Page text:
(Minor editing was done for readability. – Admin.)
Special to The StatehouseFile.com
By John Gregg
On a cold January morning in 2001, I stood outside the U.S. Capitol in Washington DC with my two sons, then ages 8 and 7 to witness the inauguration of President George W. Bush.
As the ceremony began, my older son asked me “Dad why are we here, we’re Democrats?” As the crowd around us looked, then laughed, I told my sons we were there to witness the something uniquely American: the peaceful transfer of power. Americans may disagree with a candidate’s political philosophy, but we always respect the outcome of an election. It’s a bedrock principle of our great democracy.
In November of 2012, I experienced this up close and personal. After a long and hard fought election for governor, Hoosier voters chose Mike Pence over me. And while he certainly wasn’t my first choice, I accepted the decision and respected the will of the majority.
In that same election, Hoosiers made another choice. In very clear fashion, voters said they didn’t like what incumbent Republican Superintendent of Public Instruction Tony Bennett was doing to public education in Indiana. They voted him out and voted Glenda Ritz in.
The governor and Republican majority in the Statehouse did not like, nor respect Superintendent Ritz’s hard earned victory. And, while they can’t undo the results of the actual election, through power grab after power grab they are doing essentially the same thing – and that’s not only wrong, it’s dangerous.
If the governor and the Republicans in the General Assembly want to make the superintendent an appointed position or make any other changes to the Department of Education, let’s have a public discussion about them that includes all the interested parties. Ramming these major changes through without public input just because you don’t like the voter’s choice is no way to make sound public policy or instill confidence in state government.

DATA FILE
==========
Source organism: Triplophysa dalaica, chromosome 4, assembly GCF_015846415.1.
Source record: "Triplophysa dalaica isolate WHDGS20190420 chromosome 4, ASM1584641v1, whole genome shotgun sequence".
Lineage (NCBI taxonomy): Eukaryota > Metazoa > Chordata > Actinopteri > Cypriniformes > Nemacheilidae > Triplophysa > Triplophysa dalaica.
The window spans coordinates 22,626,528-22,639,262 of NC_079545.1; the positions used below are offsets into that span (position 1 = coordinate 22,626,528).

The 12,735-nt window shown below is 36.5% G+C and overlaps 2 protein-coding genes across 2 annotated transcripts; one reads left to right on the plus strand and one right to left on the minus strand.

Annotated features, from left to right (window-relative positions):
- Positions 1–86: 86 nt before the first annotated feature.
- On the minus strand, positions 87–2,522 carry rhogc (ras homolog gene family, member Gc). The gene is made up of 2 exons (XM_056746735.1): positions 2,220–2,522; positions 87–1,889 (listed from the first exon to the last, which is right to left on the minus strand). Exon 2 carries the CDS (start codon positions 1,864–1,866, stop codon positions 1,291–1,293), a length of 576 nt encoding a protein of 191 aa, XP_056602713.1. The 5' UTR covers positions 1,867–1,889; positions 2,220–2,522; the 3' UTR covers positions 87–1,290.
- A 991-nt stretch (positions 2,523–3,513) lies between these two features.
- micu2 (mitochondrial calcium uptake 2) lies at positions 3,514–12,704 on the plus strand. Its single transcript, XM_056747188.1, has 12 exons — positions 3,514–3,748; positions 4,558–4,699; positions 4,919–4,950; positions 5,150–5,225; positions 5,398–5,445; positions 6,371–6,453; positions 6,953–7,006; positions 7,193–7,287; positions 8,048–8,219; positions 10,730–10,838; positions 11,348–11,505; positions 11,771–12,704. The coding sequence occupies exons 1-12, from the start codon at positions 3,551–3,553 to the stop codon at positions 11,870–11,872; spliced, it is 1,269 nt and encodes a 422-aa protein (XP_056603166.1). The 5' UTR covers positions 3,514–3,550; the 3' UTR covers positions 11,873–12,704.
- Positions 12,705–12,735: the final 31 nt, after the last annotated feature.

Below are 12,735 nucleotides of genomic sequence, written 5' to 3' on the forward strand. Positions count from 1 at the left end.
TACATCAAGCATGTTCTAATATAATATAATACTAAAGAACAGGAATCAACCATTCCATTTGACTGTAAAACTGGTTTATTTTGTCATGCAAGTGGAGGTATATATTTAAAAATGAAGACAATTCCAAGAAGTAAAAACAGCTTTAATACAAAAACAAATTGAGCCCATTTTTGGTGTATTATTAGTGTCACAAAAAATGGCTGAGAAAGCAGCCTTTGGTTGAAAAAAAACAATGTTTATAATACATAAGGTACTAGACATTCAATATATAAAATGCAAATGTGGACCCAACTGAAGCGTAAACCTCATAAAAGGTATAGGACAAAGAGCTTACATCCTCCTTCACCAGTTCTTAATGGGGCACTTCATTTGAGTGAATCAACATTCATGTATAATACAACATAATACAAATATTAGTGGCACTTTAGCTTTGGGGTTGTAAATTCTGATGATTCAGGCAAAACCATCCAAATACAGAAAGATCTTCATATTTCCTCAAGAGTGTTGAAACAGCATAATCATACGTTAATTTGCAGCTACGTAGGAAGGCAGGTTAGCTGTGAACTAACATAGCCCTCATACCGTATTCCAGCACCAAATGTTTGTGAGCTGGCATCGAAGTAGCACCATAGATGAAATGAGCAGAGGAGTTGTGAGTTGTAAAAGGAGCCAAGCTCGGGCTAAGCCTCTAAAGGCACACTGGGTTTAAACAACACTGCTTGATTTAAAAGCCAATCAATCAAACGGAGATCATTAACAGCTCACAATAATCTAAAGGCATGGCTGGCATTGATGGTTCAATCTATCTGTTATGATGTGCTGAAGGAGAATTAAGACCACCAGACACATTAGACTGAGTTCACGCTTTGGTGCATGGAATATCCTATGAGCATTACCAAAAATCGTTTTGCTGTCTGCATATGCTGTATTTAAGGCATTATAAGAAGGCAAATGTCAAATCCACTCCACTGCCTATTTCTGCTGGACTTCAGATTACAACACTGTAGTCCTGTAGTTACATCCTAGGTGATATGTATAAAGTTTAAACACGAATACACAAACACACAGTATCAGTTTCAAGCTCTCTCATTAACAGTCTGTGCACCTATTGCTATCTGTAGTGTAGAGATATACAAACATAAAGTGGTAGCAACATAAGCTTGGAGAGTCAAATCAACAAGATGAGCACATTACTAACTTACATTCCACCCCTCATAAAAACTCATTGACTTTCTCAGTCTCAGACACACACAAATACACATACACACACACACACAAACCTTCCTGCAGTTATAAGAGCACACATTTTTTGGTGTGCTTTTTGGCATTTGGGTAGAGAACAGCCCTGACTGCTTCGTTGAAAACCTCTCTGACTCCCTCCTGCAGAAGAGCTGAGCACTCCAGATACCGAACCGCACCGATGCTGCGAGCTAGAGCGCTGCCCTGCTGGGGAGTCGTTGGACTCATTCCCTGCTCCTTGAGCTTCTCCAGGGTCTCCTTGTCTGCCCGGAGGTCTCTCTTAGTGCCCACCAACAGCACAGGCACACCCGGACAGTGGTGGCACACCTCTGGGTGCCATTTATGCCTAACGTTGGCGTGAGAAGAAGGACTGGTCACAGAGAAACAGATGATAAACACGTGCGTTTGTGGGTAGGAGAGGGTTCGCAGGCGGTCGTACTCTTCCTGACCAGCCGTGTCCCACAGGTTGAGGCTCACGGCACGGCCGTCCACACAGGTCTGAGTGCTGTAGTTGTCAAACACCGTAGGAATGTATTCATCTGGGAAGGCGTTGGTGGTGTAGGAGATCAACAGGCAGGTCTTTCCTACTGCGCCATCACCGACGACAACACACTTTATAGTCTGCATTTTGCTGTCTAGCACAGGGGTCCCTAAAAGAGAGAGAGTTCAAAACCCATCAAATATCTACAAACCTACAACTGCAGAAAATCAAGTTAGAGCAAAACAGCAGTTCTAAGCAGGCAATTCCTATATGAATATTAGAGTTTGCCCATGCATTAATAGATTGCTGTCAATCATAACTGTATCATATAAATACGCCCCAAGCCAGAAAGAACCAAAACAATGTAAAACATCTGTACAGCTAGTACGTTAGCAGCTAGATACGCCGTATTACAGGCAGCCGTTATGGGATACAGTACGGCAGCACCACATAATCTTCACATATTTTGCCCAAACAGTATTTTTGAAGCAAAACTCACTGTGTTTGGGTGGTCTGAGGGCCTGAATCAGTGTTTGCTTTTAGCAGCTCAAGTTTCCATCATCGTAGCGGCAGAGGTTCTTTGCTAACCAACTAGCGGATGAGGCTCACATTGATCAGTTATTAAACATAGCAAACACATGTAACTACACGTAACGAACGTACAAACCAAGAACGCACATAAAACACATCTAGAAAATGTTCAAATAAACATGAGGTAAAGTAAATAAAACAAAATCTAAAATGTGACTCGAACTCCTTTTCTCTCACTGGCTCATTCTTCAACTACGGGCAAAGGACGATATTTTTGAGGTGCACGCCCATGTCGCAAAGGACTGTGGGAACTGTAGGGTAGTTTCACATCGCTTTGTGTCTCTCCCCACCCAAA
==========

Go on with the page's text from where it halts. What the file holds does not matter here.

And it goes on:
Our country and our system of government works because of that time honored idea of a peaceful transfer of power from one person to the next and, in some cases, one political party to another. Unlike so many other countries, we don’t have riots, revolutions or violence. We hold faith in the process and the people’s vote.
And when you don’t like the policy or people in a particular office, you don’t attempt a coup or refuse to accept their legitimacy to hold office; you get ready for the next election and work to vote them out.
The tactics on display in the Indiana Statehouse to neuter a duly elected office holder on personal and political grounds are a gross subversion of our most basic democratic principles. And, regardless of your political party or your position on the issues facing Indiana schools, all Hoosiers should also be alarmed.
John Gregg is a Democrat and former speaker of the Indiana House. He’s also a former president of Vincennes University and ran for governor in 2012.